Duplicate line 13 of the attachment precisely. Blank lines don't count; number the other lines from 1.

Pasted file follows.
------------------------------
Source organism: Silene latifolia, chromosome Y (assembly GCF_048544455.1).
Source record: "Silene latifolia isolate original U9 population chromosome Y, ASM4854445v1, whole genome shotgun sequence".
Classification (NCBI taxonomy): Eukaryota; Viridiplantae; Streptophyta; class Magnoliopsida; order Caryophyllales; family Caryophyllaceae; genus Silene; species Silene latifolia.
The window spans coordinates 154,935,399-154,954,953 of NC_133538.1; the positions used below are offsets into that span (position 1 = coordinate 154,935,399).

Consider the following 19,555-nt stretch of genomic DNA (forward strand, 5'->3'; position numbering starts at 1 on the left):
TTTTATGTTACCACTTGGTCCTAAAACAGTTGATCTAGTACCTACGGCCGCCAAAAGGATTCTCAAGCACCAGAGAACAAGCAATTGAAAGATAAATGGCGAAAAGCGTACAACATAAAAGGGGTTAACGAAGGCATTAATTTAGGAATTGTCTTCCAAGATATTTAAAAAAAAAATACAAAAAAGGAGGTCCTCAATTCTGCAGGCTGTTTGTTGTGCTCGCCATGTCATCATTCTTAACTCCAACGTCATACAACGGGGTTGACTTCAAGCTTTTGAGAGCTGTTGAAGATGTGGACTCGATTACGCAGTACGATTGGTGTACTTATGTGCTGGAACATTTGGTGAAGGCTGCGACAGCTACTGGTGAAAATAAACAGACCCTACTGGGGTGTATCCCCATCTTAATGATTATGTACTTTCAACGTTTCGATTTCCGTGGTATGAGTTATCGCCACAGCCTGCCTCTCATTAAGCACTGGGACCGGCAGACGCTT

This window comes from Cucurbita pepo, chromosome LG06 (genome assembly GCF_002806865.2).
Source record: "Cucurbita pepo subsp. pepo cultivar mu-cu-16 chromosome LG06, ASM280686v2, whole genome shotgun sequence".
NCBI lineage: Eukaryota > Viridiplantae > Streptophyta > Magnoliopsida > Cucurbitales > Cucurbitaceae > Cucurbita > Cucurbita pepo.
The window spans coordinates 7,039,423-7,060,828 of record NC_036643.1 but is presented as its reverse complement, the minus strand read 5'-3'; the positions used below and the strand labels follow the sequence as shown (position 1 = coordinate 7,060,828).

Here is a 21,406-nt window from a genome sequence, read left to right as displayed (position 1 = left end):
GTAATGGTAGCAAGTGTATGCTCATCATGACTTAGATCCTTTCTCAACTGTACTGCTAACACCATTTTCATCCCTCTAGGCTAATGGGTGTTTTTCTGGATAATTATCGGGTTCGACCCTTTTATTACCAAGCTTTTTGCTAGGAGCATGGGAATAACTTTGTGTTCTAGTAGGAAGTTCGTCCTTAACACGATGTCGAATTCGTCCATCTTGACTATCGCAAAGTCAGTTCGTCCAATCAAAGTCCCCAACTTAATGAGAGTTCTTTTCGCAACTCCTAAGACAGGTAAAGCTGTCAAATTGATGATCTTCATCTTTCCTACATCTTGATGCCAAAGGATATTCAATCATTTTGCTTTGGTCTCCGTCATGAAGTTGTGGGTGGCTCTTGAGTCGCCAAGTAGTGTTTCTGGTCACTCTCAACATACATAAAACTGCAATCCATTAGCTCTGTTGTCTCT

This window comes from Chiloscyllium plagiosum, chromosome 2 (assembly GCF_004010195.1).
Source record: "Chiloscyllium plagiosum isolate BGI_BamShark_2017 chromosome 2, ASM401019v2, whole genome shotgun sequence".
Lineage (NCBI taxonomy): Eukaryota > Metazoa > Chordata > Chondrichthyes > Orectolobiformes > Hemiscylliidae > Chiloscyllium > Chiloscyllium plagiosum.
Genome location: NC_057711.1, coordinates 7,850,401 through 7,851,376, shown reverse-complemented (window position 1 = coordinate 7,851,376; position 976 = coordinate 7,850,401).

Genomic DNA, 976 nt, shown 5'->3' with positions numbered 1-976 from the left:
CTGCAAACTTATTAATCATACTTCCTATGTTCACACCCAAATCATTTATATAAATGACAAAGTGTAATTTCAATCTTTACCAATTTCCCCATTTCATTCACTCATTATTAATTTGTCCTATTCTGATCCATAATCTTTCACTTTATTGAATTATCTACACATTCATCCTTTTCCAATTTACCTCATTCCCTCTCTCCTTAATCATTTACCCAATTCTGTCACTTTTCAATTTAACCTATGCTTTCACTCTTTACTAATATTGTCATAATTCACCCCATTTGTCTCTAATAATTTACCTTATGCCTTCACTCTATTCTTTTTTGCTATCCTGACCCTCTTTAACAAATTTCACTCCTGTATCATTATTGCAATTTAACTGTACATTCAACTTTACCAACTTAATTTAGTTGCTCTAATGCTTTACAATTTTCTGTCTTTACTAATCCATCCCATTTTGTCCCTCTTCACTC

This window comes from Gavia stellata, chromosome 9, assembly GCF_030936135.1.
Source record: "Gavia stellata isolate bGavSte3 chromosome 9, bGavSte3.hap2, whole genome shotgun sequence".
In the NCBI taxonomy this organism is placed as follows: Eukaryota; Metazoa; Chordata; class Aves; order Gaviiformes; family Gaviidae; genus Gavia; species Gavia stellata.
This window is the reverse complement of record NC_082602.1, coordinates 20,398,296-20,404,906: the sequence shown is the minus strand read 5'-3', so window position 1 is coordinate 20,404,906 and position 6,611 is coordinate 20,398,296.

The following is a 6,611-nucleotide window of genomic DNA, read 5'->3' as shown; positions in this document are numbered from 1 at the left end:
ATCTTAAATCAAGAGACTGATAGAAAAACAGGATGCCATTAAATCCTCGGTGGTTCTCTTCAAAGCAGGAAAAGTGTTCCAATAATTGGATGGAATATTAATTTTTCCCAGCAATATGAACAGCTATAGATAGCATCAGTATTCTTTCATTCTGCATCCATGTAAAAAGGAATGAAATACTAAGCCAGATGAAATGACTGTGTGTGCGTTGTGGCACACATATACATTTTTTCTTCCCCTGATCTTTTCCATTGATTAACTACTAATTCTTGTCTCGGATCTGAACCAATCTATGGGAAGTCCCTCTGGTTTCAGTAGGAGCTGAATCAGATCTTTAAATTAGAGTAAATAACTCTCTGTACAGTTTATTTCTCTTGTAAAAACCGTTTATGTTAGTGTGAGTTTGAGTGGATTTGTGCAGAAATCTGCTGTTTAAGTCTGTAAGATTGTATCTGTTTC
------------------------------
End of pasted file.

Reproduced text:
This window comes from Chiloscyllium plagiosum, chromosome 2 (assembly GCF_004010195.1).